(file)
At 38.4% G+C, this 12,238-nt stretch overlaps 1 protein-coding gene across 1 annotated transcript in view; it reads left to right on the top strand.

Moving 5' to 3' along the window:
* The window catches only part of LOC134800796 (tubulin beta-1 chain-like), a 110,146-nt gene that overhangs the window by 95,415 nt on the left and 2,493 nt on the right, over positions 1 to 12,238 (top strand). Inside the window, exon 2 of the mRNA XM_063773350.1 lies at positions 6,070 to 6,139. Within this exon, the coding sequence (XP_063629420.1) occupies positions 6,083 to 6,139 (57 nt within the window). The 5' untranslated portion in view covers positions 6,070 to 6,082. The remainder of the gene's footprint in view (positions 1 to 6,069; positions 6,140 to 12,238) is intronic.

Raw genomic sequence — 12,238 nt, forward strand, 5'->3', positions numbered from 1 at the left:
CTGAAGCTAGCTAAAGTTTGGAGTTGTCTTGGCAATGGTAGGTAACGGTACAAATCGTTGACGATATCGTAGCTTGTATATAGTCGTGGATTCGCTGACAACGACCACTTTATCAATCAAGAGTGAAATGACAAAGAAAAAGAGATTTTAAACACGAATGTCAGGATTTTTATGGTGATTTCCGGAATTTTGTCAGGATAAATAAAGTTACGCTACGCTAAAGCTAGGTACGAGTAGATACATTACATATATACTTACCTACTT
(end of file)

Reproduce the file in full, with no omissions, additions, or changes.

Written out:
At 38.4% G+C, this 12,238-nt stretch overlaps 1 protein-coding gene across 1 annotated transcript in view; it reads left to right on the top strand.

Moving 5' to 3' along the window:
* The window catches only part of LOC134800796 (tubulin beta-1 chain-like), a 110,146-nt gene that overhangs the window by 95,415 nt on the left and 2,493 nt on the right, over positions 1 to 12,238 (top strand). Inside the window, exon 2 of the mRNA XM_063773350.1 lies at positions 6,070 to 6,139. Within this exon, the coding sequence (XP_063629420.1) occupies positions 6,083 to 6,139 (57 nt within the window). The 5' untranslated portion in view covers positions 6,070 to 6,082. The remainder of the gene's footprint in view (positions 1 to 6,069; positions 6,140 to 12,238) is intronic.

Raw genomic sequence — 12,238 nt, forward strand, 5'->3', positions numbered from 1 at the left:
CTGAAGCTAGCTAAAGTTTGGAGTTGTCTTGGCAATGGTAGGTAACGGTACAAATCGTTGACGATATCGTAGCTTGTATATAGTCGTGGATTCGCTGACAACGACCACTTTATCAATCAAGAGTGAAATGACAAAGAAAAAGAGATTTTAAACACGAATGTCAGGATTTTTATGGTGATTTCCGGAATTTTGTCAGGATAAATAAAGTTACGCTACGCTAAAGCTAGGTACGAGTAGATACATTACATATATACTTACCTACTT